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Linked Data (Synthesis Lectures on the Semantic Web: Theory and Technology) Paperback – February 20, 2011


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Product Details

  • Paperback: 136 pages
  • Publisher: Morgan & Claypool Publishers; 1 edition (February 20, 2011)
  • Language: English
  • ISBN-10: 1608454304
  • ISBN-13: 978-1608454303
  • Product Dimensions: 7.5 x 0.3 x 9.2 inches
  • Shipping Weight: 9.9 ounces (View shipping rates and policies)
  • Average Customer Review: 5.0 out of 5 stars  See all reviews (4 customer reviews)
  • Amazon Best Sellers Rank: #176,047 in Books (See Top 100 in Books)

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2 of 2 people found the following review helpful By Stefan Gradmann on July 28, 2011
Format: Paperback
As the authors write in their preface: "Summarizing the state of the art in Linked Data was a job that needed doing" - and Tom Heath together with Chris Bizer have definitely done a great job in writing an eminently practical synopsis of the state of the art in the field. They start by positioning Linked Data in the bigger picture of the WWW and its evolution from a web of documents to a global data space that contains not only genuine web resources - "information resources" in the W3C lingo - but also "non information resources", things in the 'real' world (i. e. the one outside the web) and which can be represented in the WWW, identified by uniform identifiers (URIs) and linked to other resources by 'typed' links which give information regarding the link 'semantics' that can be processed by machines. After thus positioning Linked Data in this nutshell vision of the evolution of WWW architecture and giving a thorough introduction to RDF as the key standard the authors spend the rest of the 136 pages discussing design issues (chapter 4), on giving recipes as to how to publish data according to the linked data principles (chapter 5) and on how to consume such data from the web (chapter 6) that turns into one huge, integrated data space supported by open, community-driven standards this way. Numerous examples are given throughout the whole book, making it a very useful and relatively concise tutorial covering a complex and quickly evolving field.
At the time of writing this review, the book can be appraised as the reference to all practical issues of the field: a 'must read' for anyone wishing to implement or to use linked data or simply wishing to understand the technical reality of what risks to degenerate into a technical buzzword.
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This little book is dense, with lots of information and references. When I bought the book I was hoping to find many explanations and a high level description of what we could name «the linked-data management» use case. I have been interested in the Semantic Web concept since its inception in the 1990s, and during 2010 also I implemented a metadata writer to RDF for a digital library. But I must admit that I wasn't sure about the practicality and easy adoption of the Semantic Web for the general public that create web documents. Anyone could agree that it's very different to write some paragraphs in a WYSIWYG editor to create several web pages, than to write complex syntax sentences in N3 or Turtle format. This book points to many directions, and picture a better landscape of the practical and useful use of semantics in the Web, that add also big qualities to data. A complete reading of the book inspires me to start further investigations, and to define uses cases for adding semantics in contexts where an understanding and sharing concepts are the main goals.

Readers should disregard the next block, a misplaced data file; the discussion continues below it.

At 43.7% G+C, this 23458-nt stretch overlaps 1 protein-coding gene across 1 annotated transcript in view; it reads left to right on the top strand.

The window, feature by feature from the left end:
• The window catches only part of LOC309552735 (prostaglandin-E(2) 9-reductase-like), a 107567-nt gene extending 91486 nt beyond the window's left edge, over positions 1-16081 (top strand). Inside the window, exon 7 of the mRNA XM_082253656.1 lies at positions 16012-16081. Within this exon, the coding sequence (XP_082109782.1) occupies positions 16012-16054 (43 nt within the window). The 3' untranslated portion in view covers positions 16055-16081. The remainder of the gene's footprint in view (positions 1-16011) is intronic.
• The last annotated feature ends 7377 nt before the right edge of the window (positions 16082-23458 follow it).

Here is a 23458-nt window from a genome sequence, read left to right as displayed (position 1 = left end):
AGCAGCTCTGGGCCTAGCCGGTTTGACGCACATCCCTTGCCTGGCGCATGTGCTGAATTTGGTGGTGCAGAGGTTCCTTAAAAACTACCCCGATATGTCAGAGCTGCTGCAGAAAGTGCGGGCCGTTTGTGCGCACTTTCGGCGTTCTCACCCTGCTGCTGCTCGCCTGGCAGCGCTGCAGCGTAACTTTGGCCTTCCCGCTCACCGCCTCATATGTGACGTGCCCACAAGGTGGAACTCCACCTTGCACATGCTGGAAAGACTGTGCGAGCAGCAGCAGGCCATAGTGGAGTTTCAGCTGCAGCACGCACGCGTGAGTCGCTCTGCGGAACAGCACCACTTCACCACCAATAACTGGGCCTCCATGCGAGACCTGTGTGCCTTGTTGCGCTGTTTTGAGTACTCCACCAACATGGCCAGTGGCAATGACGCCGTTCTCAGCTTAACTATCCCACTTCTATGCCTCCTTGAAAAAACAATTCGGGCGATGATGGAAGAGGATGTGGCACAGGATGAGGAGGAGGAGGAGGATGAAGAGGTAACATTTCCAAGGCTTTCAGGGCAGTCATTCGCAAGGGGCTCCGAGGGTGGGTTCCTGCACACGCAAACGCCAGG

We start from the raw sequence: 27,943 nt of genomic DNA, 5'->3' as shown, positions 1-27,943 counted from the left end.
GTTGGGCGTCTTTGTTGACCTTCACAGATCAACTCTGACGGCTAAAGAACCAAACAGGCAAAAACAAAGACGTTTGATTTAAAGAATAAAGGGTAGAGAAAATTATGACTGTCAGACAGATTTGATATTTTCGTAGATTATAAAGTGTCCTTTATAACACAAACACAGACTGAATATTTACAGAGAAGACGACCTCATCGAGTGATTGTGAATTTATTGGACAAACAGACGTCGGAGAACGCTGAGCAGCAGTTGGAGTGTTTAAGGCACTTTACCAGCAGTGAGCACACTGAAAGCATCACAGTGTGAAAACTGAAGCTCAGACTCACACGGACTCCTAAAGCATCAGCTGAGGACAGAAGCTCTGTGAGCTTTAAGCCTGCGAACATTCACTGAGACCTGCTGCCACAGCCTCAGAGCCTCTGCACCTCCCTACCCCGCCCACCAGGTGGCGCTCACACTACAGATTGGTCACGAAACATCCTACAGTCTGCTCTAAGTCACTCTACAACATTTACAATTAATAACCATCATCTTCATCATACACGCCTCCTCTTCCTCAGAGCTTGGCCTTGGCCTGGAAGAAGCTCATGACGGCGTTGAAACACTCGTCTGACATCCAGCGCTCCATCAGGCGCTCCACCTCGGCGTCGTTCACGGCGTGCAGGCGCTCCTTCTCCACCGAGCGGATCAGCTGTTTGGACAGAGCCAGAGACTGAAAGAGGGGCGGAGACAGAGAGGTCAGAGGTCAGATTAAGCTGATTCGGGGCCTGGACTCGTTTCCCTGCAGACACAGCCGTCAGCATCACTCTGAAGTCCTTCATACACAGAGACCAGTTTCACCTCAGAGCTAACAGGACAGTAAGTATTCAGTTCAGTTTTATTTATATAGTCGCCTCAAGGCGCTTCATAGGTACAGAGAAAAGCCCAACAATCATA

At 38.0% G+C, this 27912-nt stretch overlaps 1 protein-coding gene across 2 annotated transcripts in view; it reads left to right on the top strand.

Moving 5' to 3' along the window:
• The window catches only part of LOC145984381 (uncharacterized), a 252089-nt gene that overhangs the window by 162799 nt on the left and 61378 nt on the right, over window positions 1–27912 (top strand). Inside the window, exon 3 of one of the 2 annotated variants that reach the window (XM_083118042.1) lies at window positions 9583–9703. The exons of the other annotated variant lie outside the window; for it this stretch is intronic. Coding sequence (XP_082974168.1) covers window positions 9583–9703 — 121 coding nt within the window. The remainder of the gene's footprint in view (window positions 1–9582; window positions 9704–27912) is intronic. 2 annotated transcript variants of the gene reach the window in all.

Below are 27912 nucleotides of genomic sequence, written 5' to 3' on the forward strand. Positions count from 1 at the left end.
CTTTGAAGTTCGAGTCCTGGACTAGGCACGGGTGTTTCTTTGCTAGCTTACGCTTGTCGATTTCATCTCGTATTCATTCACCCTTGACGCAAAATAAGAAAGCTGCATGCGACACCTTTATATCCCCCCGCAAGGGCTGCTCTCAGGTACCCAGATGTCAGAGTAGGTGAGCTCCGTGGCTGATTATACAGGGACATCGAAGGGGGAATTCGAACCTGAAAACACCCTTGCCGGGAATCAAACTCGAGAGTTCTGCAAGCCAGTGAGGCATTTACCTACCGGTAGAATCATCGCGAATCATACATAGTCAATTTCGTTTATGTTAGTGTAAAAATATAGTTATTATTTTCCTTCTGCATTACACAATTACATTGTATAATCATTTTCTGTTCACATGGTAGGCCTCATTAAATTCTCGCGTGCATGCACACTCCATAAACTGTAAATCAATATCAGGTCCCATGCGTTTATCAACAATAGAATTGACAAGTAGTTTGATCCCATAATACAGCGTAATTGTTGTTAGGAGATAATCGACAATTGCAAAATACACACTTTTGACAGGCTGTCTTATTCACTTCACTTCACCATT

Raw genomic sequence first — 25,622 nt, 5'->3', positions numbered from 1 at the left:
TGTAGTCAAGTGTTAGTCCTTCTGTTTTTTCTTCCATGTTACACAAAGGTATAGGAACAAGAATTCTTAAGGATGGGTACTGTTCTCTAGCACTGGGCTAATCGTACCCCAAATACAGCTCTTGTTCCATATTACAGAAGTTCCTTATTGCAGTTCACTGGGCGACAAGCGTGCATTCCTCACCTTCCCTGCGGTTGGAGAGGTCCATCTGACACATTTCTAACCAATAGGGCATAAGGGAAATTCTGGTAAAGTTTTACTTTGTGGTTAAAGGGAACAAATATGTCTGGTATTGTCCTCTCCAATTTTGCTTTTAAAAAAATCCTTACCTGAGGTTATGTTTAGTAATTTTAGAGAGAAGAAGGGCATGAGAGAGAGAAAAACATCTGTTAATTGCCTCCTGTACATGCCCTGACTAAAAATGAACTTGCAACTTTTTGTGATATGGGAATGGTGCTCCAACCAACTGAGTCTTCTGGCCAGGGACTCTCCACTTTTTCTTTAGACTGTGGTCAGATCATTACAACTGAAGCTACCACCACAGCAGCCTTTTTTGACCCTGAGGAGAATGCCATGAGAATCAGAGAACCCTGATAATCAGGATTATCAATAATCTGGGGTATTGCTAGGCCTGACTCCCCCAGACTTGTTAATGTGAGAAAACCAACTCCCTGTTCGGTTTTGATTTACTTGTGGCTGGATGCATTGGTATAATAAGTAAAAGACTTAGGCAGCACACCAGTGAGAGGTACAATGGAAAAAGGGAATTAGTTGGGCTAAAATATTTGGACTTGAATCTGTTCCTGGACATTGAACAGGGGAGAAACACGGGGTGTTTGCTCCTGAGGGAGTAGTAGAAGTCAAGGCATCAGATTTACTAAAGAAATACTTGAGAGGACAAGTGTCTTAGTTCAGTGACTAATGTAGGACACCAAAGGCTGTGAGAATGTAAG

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1 of 2 people found the following review helpful By Dan Carey on August 11, 2012
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I'm going to violate one of my self-imposed rules and give this 5 stars even though I haven't re-read it yet. Of the various books and extended articles I've read about the Semantic Web, this may be the most useful from the "so what?" perspective. Yes, those of us who work in (or intend to work in) the SemWeb space need to understand ontologies and OWL and SPARQL, and there are other books that cover those topics more thoroughly than this book. But the point of the SemWeb isn't just to create nifty ontology models; it is to create and access data using web technology. And Heath's book gets into some of the nitty-gritty details about that in a way that no other book I've yet read does. It describes patterns of how to publish the data and how to consume linked data; what the conventions are for URIs and the underlying data files and directories; how to apply provenance metadata; and more. I don't know if this should be the first book you point a SemWeb novice towards, but it should almost certainly be the second.
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1 of 5 people found the following review helpful By Cadu Barbosa on June 19, 2011
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Excellent book on Linked Data. Covers the subject clearly and easily. Besides being a book written by the precursors of the Linked Data Project.
Recommended!
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